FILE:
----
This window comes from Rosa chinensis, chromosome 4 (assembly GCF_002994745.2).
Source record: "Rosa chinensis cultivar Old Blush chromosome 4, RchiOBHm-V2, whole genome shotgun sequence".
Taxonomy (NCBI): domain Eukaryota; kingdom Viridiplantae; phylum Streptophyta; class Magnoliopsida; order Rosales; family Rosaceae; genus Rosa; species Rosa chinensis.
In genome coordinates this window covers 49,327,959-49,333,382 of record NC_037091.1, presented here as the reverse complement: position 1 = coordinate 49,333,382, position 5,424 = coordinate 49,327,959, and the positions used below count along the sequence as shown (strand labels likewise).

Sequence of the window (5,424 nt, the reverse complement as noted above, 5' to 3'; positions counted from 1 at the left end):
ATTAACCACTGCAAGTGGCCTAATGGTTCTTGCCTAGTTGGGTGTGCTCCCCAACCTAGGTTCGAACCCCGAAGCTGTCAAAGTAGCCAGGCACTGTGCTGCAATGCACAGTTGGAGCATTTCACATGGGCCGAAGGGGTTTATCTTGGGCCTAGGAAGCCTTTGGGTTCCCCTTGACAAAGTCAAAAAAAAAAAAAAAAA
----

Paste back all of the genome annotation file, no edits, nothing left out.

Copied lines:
This window comes from Rosa chinensis, chromosome 4 (assembly GCF_002994745.2).
Source record: "Rosa chinensis cultivar Old Blush chromosome 4, RchiOBHm-V2, whole genome shotgun sequence".
Taxonomy (NCBI): domain Eukaryota; kingdom Viridiplantae; phylum Streptophyta; class Magnoliopsida; order Rosales; family Rosaceae; genus Rosa; species Rosa chinensis.
In genome coordinates this window covers 49,327,959-49,333,382 of record NC_037091.1, presented here as the reverse complement: position 1 = coordinate 49,333,382, position 5,424 = coordinate 49,327,959, and the positions used below count along the sequence as shown (strand labels likewise).

Sequence of the window (5,424 nt, the reverse complement as noted above, 5' to 3'; positions counted from 1 at the left end):
ATTAACCACTGCAAGTGGCCTAATGGTTCTTGCCTAGTTGGGTGTGCTCCCCAACCTAGGTTCGAACCCCGAAGCTGTCAAAGTAGCCAGGCACTGTGCTGCAATGCACAGTTGGAGCATTTCACATGGGCCGAAGGGGTTTATCTTGGGCCTAGGAAGCCTTTGGGTTCCCCTTGACAAAGTCAAAAAAAAAAAAAAAAA